Hi! Did you know your browser is outdated? For a more robust web experience we recommend using Safari, Firefox, Chrome or Opera.
Six Bay Area Sports Teams’ In-House Counsels Shed Light on Sports BusinessStory
John Adler_thumb

Three Law Faculty Members Receive University Merit Awards

Molly Moriarty Lane ’90 Wins Alum of the Year Award at Alumni Graduates DinnerStory
Class of 2015 Celebrates GraduationStory
Professor Tim Iglesias Appointed to California Fair Employment and Housing CouncilStory
Steve Hamill_thumb2
Stephen Hamill ’78 Elected Chair of USF Board of TrusteesStory
Dom Daher NACUBO tax award 2015_thumb
Adjunct Professor Dominic Daher Wins Prestigious Tax AwardStory
Students Gain Invaluable Hands-On Experience in 2015 Intensive Advocacy ProgramStory

Estate Planning Society’s Attorney Panel

November 02, 2009

The Estate Planning Society hosted a panel discussion Oct. 15 offering students firsthand accounts from lawyers working in estate planning.

Panelists (from left to right) Jeff Tachiki, Amir Atashi Rang, and Sterling Ross Jr.

The panel featured guest speakers Jeff Tachiki of The Myers Law Firm, P.C., Amir Atashi Rang of the Atashi Rang Law Firm, and Sterling Ross Jr. of Robb & Ross.

The attorneys discussed the path that led them to work in estate planning law and explained the difficulties of entering into the field. Each attorney stressed the importance of networking with estate planning practitioners during and after law school in order to land a job.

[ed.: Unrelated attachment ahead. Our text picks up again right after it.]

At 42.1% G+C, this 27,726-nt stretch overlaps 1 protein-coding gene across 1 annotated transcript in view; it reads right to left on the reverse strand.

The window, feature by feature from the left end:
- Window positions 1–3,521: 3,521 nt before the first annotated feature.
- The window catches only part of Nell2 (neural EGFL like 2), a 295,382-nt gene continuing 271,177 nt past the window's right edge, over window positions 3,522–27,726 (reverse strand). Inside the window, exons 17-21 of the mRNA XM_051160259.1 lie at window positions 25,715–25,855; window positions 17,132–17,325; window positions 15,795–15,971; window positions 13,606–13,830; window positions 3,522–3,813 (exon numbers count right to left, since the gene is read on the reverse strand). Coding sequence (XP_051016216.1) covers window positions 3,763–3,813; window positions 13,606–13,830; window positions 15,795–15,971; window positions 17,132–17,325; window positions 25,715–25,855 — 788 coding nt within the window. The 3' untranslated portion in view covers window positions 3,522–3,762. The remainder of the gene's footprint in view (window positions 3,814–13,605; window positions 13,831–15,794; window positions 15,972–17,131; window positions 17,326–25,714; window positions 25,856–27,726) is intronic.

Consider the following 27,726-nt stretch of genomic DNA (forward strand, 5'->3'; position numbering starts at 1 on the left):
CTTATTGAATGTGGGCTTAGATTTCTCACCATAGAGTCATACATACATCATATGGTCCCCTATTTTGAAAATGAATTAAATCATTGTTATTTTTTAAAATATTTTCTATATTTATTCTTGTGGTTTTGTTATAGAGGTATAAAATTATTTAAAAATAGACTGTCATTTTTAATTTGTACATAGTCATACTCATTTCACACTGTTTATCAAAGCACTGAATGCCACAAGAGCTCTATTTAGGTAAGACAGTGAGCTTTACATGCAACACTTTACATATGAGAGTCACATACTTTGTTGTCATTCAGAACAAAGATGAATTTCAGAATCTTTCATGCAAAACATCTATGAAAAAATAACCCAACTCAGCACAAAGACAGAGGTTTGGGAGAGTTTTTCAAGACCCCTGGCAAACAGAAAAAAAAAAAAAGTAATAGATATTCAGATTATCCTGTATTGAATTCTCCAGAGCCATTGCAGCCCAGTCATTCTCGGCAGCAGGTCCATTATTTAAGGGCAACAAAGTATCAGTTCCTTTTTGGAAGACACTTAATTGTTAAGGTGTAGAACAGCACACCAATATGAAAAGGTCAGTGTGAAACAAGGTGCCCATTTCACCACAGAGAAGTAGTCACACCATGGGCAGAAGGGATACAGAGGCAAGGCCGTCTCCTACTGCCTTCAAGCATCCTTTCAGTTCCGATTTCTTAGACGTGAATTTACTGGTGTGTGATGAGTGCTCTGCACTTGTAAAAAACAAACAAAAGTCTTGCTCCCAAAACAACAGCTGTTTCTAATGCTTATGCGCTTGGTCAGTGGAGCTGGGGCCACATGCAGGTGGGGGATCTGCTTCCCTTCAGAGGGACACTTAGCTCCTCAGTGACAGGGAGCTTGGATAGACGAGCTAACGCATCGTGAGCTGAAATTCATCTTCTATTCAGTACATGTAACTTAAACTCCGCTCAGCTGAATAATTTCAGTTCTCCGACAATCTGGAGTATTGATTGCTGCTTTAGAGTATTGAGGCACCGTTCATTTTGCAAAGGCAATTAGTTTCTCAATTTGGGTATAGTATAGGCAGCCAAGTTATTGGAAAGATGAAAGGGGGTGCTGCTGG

Tachiki said that he first practiced litigation before realizing that he preferred the "tax aspect" involved in estate planning. Atashi Rang, who mostly handles wills, trusts, and tax work, began his career as an attorney in criminal defense. Ross began his career as a legal advocate for the mentally disabled. His interest in special needs law led him to the estate planning field. He specializes in the estate plans of parents with special needs children.

Ross warned students of the ethical dilemmas faced by lawyers who may feel compelled to do something that they do not feel is right. He said that all lawyers should "hold truth as a guiding format" and that working closely with clients and their families was the most rewarding aspect of his job. Tachiki echoed this sentiment and said he enjoyed working in direct contact with "real people with real problems."

One student asked the panelists how she should handle her inexperience in the field when applying for jobs. Atashi Rang encouraged her and other students to project energy, enthusiasm, and a willingness to learn, and stressed the importance of understanding tax law.

Visiting Professor John J. Osborn Jr., the faculty advisor of the Estate Planning Society, said that attorney panels such as these are run entirely by the student members.

"Many students (at the law school) had little idea that there even was a growing field of estate planning," Osborn said. "So a dedicated group of students decided to start an organization that would do a variety of things: tell students about the field, bring estate planning alumni in contact with the school and students, and connect the students with the broader world of estate planning. It's amazing what these students have done. I came along for the ride as the faculty advisor, but they did it all."